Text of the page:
Understanding GST: Goods and Services Tax in India

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On July 1st, 2017, the Indian Government Implemented the Goods and Service Tax (GST) with the plan of replacing the existing multiple tax system and making it a “One Nation. One Tax”. However, ever since its implementation, a major chunk of people are yet to discern exactly what these taxes are and how these work.

Allow us to take you through a brief look at what exactly GST is, along with how it is calculated.

What is Goods and Services Tax in India?

The goods and service tax (GST) is a common value-added tax (VAT) which is applicable in India. This tax is levied on almost all the goods and services sold for domestic purposes. The GST is paid by the consumers, but it is transferred to the government by businesses for selling goods and services, so it is an indirect tax.  

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This is the reason why whatever product you buy these days will have an added GST charge included. It is a destination-based, multi-stage comprehensive tax and was conceptualised to replace the multiple indirect taxes that people initially used to pay in India. 

There are five different tax slabs for collecting GST- 0%, 5%, 12%, 18%, and 28%. On that note, petroleum, alcoholic beverages, and electricity are excluded from GST but are rather taxed differently by the state governments. 

But this is not the ultimate indirect tax that a customer pays. There are items like luxury cars, aerated drinks, and tobacco where you need to pay an additional 22% cess on top of their determined GST slab. Hence, it’s fair to say that it is not the only tax that a buyer has to pay in order to access services or goods. 

Elaboration of GST Brackets 

In order to keep track of the potential expenses of products, it is crucial to learn the latest GST rates in India. 

Let’s take a quick look at the different GST slabs and what goods come under which slab according to the 2023 update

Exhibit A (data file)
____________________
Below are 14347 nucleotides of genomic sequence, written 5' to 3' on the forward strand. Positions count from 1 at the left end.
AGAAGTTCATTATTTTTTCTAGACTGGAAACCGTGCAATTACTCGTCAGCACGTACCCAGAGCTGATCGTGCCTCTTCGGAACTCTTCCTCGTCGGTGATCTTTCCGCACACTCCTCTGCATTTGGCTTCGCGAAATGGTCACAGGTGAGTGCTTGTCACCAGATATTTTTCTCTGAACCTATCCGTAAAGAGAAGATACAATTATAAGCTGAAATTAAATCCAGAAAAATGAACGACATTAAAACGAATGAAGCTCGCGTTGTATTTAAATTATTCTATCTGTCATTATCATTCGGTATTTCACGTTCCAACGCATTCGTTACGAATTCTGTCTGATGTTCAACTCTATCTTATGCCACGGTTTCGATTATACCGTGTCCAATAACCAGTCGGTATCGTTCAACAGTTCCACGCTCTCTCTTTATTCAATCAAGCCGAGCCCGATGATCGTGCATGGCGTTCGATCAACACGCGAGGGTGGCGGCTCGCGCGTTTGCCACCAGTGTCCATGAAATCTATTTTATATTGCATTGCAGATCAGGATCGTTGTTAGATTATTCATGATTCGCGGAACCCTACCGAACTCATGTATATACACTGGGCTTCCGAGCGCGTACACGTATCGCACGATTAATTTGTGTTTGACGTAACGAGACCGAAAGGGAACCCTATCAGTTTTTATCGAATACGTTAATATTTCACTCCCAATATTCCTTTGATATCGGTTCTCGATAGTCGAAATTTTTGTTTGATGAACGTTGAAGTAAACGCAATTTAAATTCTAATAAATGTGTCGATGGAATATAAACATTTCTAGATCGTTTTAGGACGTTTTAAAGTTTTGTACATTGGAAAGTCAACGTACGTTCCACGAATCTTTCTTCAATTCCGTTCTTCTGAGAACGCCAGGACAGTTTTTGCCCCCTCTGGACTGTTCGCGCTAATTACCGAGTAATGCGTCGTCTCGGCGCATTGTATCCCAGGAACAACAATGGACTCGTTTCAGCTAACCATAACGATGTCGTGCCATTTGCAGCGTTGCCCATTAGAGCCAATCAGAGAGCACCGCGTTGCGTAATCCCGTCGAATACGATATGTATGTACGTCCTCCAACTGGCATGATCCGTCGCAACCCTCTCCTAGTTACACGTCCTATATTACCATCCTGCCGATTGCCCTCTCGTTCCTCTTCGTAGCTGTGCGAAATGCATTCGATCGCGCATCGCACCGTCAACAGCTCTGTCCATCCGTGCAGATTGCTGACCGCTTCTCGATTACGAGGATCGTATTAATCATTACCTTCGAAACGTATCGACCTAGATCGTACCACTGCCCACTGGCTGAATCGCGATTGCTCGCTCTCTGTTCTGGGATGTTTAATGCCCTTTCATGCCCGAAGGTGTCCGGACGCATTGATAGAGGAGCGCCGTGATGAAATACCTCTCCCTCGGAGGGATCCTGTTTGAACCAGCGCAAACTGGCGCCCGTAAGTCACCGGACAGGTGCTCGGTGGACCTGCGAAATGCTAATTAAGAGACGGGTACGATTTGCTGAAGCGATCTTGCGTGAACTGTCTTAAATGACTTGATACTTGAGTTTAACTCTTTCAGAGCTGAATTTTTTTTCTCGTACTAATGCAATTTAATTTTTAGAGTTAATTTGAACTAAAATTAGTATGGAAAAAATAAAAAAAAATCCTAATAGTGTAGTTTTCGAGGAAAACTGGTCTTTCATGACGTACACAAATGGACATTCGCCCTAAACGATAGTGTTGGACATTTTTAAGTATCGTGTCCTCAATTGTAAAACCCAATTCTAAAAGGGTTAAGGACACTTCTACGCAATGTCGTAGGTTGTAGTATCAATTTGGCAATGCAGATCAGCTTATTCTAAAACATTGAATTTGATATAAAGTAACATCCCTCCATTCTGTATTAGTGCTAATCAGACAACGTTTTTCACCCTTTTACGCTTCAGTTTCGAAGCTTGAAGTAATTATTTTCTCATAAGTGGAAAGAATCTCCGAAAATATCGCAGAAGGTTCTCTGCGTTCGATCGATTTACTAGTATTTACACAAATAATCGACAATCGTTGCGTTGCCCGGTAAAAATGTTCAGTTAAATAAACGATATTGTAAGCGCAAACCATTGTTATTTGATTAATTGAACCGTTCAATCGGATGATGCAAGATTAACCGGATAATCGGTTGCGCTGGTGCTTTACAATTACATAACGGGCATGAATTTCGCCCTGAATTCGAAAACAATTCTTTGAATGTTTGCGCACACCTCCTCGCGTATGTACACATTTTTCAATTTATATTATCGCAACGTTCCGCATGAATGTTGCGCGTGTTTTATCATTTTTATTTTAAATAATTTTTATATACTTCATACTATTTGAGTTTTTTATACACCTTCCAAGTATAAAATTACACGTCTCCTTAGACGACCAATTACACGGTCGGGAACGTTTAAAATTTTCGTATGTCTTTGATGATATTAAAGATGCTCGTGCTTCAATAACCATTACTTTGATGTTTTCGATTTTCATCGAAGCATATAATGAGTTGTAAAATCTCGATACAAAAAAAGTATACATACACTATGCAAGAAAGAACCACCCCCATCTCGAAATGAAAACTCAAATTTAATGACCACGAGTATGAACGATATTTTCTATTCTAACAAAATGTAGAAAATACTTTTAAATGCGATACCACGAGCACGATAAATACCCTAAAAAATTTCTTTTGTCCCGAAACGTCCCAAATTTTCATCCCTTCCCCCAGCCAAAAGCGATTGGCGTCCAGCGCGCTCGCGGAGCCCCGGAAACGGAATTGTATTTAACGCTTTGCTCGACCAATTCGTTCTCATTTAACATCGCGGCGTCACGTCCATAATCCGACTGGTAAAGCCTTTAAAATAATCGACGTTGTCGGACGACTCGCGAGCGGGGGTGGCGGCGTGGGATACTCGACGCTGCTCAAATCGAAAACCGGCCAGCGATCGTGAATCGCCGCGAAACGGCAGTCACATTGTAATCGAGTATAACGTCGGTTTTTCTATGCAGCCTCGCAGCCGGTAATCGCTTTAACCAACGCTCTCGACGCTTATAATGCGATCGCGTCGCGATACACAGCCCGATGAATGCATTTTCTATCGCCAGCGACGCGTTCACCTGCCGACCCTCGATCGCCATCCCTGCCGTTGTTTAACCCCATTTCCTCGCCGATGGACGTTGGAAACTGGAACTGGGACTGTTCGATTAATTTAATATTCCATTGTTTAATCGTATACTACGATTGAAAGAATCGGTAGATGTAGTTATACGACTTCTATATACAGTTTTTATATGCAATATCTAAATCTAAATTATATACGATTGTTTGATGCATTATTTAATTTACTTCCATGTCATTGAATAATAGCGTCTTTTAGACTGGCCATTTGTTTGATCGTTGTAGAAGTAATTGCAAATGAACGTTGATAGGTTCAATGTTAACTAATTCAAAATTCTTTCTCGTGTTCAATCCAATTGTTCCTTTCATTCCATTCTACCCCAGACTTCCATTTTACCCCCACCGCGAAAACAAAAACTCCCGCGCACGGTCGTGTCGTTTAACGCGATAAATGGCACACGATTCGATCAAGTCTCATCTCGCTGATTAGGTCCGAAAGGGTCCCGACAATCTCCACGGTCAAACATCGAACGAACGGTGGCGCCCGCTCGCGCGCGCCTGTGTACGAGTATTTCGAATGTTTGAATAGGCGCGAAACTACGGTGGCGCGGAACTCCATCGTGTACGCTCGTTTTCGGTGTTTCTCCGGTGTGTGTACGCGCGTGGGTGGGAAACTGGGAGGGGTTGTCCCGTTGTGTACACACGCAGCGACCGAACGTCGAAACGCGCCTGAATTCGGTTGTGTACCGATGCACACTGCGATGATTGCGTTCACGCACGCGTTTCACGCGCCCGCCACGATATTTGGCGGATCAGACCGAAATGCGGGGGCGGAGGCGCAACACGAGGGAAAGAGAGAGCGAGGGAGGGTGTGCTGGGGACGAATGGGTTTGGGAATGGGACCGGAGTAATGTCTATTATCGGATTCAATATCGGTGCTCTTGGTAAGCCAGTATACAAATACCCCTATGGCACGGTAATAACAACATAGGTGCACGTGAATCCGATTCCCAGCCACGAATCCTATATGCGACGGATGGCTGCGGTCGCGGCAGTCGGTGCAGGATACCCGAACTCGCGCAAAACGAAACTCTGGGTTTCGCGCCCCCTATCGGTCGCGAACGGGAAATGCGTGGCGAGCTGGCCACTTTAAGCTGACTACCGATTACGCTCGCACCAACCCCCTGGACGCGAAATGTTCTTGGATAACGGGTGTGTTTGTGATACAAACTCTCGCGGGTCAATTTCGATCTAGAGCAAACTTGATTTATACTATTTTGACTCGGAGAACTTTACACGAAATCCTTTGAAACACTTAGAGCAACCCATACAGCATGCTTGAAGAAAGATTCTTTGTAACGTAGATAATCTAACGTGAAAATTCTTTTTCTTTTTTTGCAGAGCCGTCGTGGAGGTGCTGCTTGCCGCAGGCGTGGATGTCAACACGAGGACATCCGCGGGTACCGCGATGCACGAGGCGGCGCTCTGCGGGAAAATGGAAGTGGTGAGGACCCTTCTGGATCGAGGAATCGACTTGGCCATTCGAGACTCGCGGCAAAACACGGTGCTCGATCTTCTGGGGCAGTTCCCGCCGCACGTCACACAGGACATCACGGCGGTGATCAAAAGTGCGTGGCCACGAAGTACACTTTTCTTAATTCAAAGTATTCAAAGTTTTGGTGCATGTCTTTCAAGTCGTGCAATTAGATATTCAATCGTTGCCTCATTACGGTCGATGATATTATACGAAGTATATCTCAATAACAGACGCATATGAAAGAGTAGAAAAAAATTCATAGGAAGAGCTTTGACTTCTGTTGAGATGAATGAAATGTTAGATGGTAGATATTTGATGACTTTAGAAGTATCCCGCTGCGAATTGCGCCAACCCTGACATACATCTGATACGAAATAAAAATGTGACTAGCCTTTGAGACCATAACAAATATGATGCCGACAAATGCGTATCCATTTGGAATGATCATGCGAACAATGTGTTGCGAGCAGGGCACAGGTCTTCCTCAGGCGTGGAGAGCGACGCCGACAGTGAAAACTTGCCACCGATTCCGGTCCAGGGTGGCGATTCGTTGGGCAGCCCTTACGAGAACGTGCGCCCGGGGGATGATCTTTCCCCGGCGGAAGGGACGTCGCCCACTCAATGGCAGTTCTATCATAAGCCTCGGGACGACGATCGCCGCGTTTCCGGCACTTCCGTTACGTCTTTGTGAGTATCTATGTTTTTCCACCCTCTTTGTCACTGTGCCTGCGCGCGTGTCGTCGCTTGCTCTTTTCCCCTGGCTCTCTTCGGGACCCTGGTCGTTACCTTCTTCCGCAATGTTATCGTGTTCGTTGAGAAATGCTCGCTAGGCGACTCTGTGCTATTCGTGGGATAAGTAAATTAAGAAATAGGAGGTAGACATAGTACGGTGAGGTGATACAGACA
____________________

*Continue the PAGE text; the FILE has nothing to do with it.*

GST Slabs  Items That Fall Under It
0% (nil-rated) Some food items (eggs, curd, lassi, unpacked food grains, unpacked paneer, gur, unbranded natural honey, unbranded atta, unbranded maida, beans, fresh vegetables, salt) 

Services like educational services, health services, children's drawing, or colouring books. 

5% Food items like sugar, tea, edible oil, paneer, raisins, roasted coffee beans, skimmed milk powder, cashew nuts, milk products for babies, fabric, spices, life-saving drugs, coffee (excluding instant coffee)

Products like: domestic LPG, coal, footwear (<500), apparel (<1000), mats and floor coverings, agarbatti, etc. 

12% Food items: butter, ghee, almonds, fruit juice, packed coconut water, processed food. 

Nonedible items: computers, mobiles, umbrellas, etc. 

18% Hair oils, capital goods, toothpaste, industrial intermediaries, soap, ice cream, pasta, toiletries, cornflakes, computers, printers, 
28% Small cars, high-end motorcycles, consumer durables like AC and fridges, luxury branded items, cigarettes, and aerated drinks.*

*An additional cess of 1% to 15% applies for items like cars and superbikes. 

How is GST Calculated?

It is very simple to calculate the GST. Simply take the price of the good or service and multiply it with its respective tax slab percentage. 

For example, if you buy clothing worth INR 800, you will be paying a 5% GST on it, which makes its price:

= 800* 5%


= INR 40

 The total price after adding the 5% GST would be INR 840.

Why is GST Important? 

Whether you own a business or manage the accounts for a business, you should be aware of why GST plays a crucial role in the Indian economy. 

  • Saves you from the snowball effect of tax:

The aim of GST was to bring indirect taxation under one umbrella and save the citizens from its cascading effect. Therefore, it saves you from tax over tax, which is something common in the VAT structure. 

  • Increased the registration threshold

Before the implementation of GST in India, businesses with a turnover of more than INR 5 lakhs (which might differ across different states) were liable to pay VAT. After GST, the limit was increased to INR 20 lakhs, which saved many small traders and service providers. 

  • Made the compliances simpler 

Before GST, VAT and service tax both had their separate returns and compliances, which were too complicated to follow. After GST, people have to file only one unified return. 

  • Streamlining the E-commerce operations

Pre-GST, there were variable VAT laws for e-commerce operators. In some states, they were treated as separate businesses, while in others, they were more of facilitators or mediators. Such varying treatment was eliminated after the implementation of GST. 

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